Tape: 1 Story: 9 - Bobby Bennett recalls how his parents met

Tape: 1 Story: 10 - Bobby Bennett talks about his father's military service

Tape: 2 Story: 1 - Bobby Bennett recalls his father's duty in the Korean War

Tape: 2 Story: 2 - Bobby Bennett describes his parents' personalities and who he takes after

Tape: 2 Story: 3 - Bobby Bennett recalls his family's reaction to his aspirations of becoming a disc jockey

Tape: 2 Story: 4 - Bobby Bennett describes his brothers, pt. 1

Tape: 2 Story: 5 - Bobby Bennett describes his brothers, pt. 2

Tape: 2 Story: 6 - Bobby Bennett describes his earliest childhood memory

Tape: 2 Story: 7 - Bobby Bennett recalls living in a housing project in Pittsburgh, Pennsylvania

Tape: 2 Story: 8 - Bobby Bennett remembers his early encounters with segregation

Tape: 2 Story: 9 - Bobby Bennett remembers his favorite high school teacher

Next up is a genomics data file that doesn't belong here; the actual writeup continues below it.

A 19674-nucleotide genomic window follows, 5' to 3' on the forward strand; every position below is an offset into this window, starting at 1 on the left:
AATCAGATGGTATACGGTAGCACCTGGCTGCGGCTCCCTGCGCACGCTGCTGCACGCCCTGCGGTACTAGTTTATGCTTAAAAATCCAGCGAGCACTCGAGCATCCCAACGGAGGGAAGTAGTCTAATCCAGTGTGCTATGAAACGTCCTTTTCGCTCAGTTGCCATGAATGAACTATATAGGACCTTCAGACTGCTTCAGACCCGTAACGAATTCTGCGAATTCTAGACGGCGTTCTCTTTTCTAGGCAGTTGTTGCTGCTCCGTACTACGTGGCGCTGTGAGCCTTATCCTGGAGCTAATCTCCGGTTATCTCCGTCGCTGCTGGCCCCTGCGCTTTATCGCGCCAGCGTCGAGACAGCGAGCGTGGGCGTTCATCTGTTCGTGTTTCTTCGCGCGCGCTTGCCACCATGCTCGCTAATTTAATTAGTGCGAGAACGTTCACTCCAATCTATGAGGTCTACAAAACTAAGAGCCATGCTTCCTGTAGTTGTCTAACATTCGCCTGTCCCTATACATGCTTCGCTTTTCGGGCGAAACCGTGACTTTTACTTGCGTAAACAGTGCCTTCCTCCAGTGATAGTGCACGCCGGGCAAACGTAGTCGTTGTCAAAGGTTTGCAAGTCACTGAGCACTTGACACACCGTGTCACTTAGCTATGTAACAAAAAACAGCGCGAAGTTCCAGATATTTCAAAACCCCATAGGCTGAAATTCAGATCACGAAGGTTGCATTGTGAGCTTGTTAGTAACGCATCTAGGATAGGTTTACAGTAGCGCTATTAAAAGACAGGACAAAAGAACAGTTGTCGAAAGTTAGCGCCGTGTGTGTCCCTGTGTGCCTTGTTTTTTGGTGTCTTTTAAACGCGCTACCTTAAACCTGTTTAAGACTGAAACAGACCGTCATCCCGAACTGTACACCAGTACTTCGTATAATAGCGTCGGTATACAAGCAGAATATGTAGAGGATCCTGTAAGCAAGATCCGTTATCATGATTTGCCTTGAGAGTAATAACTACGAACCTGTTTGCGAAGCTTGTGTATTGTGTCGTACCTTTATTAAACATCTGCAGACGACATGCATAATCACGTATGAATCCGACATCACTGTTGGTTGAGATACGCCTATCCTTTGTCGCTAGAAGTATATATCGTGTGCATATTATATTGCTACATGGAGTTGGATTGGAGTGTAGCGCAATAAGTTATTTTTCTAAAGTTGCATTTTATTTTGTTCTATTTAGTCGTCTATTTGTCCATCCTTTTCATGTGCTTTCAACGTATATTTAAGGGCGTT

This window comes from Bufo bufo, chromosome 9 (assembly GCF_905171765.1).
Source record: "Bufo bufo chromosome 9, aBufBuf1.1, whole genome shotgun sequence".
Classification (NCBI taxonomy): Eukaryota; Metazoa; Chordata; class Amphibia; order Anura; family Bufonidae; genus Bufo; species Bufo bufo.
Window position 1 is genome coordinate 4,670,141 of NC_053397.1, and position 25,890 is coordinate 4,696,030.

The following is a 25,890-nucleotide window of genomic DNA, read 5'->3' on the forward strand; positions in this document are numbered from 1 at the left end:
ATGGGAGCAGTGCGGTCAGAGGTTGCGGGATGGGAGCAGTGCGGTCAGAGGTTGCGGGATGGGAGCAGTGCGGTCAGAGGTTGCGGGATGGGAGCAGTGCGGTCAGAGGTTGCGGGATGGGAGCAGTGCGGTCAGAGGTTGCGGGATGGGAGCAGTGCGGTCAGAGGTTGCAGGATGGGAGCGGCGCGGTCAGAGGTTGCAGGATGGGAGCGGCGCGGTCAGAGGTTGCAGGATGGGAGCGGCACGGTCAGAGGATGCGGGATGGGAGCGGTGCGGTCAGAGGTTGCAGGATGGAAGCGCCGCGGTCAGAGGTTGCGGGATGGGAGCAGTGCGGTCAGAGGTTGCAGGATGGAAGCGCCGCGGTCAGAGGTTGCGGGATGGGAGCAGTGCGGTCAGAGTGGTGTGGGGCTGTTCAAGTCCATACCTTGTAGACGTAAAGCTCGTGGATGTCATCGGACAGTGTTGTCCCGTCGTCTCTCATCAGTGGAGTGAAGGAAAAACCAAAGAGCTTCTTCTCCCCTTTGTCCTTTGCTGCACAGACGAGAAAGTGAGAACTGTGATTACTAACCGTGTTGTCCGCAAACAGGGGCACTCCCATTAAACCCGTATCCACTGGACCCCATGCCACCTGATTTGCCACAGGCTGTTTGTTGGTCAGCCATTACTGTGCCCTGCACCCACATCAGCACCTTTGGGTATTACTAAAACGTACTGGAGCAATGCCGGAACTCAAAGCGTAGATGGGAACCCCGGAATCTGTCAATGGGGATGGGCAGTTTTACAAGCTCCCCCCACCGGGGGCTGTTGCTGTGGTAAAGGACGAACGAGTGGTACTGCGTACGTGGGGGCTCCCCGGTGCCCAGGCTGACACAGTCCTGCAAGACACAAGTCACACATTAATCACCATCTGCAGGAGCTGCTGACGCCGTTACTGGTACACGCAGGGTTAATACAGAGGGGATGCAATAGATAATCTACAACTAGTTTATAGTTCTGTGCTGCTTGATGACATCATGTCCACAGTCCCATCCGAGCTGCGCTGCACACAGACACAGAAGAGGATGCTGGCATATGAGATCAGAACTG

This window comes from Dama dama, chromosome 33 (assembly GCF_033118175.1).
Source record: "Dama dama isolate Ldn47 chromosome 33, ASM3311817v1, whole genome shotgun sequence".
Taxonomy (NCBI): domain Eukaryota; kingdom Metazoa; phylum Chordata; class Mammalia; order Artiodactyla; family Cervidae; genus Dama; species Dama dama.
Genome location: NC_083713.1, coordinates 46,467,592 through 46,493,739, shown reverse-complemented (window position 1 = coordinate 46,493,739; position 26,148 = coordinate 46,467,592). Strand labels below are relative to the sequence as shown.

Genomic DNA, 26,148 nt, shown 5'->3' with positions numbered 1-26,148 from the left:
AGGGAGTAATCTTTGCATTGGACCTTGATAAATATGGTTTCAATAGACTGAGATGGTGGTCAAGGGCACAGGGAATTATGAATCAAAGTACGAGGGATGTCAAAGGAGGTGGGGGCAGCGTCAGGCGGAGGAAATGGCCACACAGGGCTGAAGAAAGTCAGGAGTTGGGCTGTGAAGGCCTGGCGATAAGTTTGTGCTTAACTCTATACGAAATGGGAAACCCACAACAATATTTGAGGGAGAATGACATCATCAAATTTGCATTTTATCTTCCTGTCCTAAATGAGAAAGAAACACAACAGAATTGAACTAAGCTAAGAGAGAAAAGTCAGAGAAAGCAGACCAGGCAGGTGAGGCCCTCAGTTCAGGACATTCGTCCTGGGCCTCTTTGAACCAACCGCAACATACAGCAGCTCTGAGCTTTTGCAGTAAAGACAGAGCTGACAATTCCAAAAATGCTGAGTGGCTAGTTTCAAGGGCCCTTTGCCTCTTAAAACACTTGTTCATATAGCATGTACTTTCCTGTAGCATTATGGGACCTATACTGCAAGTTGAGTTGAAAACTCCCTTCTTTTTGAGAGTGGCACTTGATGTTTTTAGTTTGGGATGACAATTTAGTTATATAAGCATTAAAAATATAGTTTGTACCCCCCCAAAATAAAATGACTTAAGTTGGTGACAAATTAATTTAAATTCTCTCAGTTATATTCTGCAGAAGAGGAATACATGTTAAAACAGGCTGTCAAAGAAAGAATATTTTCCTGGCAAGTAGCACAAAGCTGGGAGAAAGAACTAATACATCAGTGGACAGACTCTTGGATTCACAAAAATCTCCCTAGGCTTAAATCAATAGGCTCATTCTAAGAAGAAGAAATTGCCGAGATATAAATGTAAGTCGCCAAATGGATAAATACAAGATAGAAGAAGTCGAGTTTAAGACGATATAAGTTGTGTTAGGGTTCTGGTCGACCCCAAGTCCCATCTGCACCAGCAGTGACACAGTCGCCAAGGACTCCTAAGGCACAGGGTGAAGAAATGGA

Tape: 2 Story: 10 - Bobby Bennett recalls the fashionable clothing of his childhood

Tape: 2 Story: 11 - Bobby Bennett describes his maternal great uncle

Tape: 2 Story: 12 - Bobby Bennett recalls his early interest in baseball, pt. 1

Tape: 3 Story: 1 - Bobby Bennett remembers being scouted by the St. Louis Cardinals

Tape: 3 Story: 2 - Bobby Bennett recalls the high schools he attended in Pittsburgh, Pennsylvania

Tape: 3 Story: 3 - Bobby Bennett remembers playing basketball

Tape: 3 Story: 4 - Bobby Bennett recalls his early interest in becoming a disc jockey

Tape: 3 Story: 5 - Bobby Bennett talks about the music scene in Pittsburgh, Pennsylvania

Tape: 3 Story: 6 - Bobby Bennett talks about the influence of the Pittsburgh Courier